- Quantity Limitations on the Display of Copyrighted Works: The University must ensure that the displayed amount of a copyrighted electronic work (i.e., graphics, photographs, and short poems) delivered via its learning management system is comparable to the typical displayed amount of the work in face-to-face classrooms. Quantity Limitations on the Display of Copyrighted Works The University must ensure that the displayed amount of a copyrighted electronic work (i.e., graphics, photographs, and short poems) delivered via its learning management system is comparable to the typical displayed amount of the work in face-to-face classrooms.
- Quantity Limitations on Copyrighted Performances: The University must obtain a license to perform works originating from motion pictures or audiovisual works in their entirety. A reasonable and limited portion of these works may be performed without a license, provided “reasonable” and “limited portion” is interpreted to mean a comparable portion of the work would be performed in face-to-face classrooms, the instructor has a clearly defined rationale for use of the works, and the works are suitable for the level of the course. Copyrighted electronic works should not be produced for their sole use in online instruction.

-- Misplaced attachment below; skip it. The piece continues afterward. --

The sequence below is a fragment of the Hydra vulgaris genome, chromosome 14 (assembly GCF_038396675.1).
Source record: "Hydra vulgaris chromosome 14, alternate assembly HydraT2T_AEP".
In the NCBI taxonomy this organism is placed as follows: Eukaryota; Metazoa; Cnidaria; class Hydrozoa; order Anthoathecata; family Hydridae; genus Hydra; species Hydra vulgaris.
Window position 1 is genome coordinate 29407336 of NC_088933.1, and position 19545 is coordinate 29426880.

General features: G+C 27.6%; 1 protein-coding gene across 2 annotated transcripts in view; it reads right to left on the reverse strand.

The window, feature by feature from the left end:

- Download Controls: The University must take measures to prevent the retention and/or dissemination of electronic works for longer than the prescribed duration of the course. Copyrighted articles in the public web domain must be accessed via web links. Uploading these articles to the University’s learning management system is prohibited unless permission is granted by the copyright owner. Copyrighted articles may also be accessed by requesting a link to the articles from the library staff. Electronic materials such as video and audio should be streamed to avoid the unlawful downloading of copyrighted materials.